How to Fix Our Fiscal Crisis

Release Date
May 3, 2011

Topic

Gov't Debt & Spending
Description

What is the single most important thing that can be done to fix the U.S. budget deficit? Harvard economist Jeff Miron says the answer is clear: cut entitlements. Miron explains that as currently structured, the costs of Medicare, Medicaid, and Social Security will continue to grow rapidly, eclipsing all other U.S. spending in the next couple of decades. Miron argues that without making cuts to these programs, there is no hope of getting spending under control.

How to Fix Our Fiscal Crisis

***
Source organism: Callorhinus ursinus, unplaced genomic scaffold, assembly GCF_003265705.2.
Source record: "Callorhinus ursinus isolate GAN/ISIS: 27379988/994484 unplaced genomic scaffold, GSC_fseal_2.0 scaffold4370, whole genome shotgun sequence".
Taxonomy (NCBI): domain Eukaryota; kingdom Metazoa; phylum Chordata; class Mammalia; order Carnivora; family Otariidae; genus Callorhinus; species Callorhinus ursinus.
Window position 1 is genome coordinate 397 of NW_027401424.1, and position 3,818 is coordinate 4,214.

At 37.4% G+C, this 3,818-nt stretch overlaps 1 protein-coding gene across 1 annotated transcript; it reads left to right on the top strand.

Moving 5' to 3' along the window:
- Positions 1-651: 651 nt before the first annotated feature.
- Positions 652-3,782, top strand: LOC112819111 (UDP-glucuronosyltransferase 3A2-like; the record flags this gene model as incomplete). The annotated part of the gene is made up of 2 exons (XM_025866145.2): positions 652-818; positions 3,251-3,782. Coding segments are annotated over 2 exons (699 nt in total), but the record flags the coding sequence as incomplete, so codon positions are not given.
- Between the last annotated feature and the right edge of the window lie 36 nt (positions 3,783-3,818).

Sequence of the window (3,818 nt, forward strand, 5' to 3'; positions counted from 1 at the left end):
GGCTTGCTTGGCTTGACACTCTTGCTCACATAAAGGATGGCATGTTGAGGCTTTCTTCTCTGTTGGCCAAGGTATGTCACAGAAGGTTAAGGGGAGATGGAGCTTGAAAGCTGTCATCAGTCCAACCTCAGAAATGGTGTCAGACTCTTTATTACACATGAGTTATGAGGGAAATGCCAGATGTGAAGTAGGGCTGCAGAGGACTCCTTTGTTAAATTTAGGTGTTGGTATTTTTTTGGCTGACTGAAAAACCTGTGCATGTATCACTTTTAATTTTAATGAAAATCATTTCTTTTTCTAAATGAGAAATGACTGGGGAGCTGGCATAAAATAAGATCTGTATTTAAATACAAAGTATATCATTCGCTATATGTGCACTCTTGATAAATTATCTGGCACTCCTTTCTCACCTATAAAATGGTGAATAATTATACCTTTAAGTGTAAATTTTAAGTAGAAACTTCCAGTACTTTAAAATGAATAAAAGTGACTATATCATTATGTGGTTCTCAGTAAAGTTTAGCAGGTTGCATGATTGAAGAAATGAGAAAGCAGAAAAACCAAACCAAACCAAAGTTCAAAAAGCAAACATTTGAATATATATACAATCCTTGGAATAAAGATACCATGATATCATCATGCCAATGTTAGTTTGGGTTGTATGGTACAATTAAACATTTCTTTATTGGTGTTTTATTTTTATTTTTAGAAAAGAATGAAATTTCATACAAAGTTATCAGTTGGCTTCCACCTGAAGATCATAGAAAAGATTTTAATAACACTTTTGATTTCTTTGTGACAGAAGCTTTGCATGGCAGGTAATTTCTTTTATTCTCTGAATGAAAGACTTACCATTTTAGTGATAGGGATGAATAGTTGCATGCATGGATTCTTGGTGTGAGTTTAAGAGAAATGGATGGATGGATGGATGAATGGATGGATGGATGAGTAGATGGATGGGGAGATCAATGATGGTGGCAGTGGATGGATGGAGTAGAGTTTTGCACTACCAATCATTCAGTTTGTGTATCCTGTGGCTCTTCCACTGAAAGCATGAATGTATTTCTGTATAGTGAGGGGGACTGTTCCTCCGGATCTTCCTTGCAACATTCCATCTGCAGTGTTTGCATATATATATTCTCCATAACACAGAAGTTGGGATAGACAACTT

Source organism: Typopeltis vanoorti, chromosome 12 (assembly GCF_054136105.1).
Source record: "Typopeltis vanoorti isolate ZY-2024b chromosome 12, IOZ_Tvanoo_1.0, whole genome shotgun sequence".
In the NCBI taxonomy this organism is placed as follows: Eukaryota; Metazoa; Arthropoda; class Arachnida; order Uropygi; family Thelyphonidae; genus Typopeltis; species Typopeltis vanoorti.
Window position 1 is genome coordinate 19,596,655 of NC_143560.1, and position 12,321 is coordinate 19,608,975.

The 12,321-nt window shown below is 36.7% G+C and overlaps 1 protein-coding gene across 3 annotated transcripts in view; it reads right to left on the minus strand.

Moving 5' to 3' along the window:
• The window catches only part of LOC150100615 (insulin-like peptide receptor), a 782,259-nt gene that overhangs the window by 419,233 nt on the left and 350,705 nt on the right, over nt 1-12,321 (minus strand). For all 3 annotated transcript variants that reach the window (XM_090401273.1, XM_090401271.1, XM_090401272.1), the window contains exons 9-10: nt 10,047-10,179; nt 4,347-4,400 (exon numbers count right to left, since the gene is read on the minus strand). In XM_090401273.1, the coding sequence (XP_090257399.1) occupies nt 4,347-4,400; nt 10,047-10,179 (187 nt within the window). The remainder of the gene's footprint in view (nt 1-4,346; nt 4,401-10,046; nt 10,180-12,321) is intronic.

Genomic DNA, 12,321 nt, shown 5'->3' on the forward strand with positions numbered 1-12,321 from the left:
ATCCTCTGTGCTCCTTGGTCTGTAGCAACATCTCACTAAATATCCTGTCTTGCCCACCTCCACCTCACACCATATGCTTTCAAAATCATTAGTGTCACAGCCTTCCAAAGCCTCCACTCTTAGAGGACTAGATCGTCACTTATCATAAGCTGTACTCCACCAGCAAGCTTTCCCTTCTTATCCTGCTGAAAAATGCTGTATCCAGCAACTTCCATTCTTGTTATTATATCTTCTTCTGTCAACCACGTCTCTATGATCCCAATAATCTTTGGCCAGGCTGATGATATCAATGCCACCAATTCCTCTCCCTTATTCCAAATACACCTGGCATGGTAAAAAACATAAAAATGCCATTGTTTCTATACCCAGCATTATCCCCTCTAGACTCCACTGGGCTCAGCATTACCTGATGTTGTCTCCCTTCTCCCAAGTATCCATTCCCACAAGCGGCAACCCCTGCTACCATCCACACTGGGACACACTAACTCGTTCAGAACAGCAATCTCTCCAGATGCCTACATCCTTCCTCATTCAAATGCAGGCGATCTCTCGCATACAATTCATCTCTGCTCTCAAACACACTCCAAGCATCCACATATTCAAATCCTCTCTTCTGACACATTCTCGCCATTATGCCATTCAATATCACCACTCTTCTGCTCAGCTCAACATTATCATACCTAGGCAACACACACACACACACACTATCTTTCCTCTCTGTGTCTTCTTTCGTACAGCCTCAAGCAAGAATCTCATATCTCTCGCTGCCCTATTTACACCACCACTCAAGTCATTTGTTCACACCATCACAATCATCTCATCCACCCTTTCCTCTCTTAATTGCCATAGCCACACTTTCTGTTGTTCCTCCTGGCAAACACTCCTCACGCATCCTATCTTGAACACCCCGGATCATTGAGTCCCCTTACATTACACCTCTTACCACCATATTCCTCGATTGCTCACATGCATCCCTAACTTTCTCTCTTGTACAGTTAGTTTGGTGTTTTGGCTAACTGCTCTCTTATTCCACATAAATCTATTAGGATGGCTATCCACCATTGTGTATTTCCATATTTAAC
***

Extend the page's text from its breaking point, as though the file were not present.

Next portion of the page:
Cut entitlements, and then cut entitlements, and then cut entitlements some more.
My name is Jeff Miron. I’m the Director of Undergraduate Studies in Economics at Harvard University. Entitlements are the thing that are driving the huge increases in our debt to GDP. As you can see from the attached chart, which shows a projection according to the Congressional Budget Office of our debt–to-GDP ratio over time, the part of it that is growing at this huge rate is Medicare, Medicaid, and the expenditure for insurance exchanges under Obamacare. Other parts of the budget deficit are significant, such as the military, interest payments, and so on, but what’s growing so fast is the Medicare and Medicaid portion. So unless you cut that, it doesn’t matter what you do to anything else. The incredibly fast growth of the health care spending will overtake everything else within a couple of decades if not sooner. And so we have to address that to have any hope of getting the deficits and the fiscal situation under control.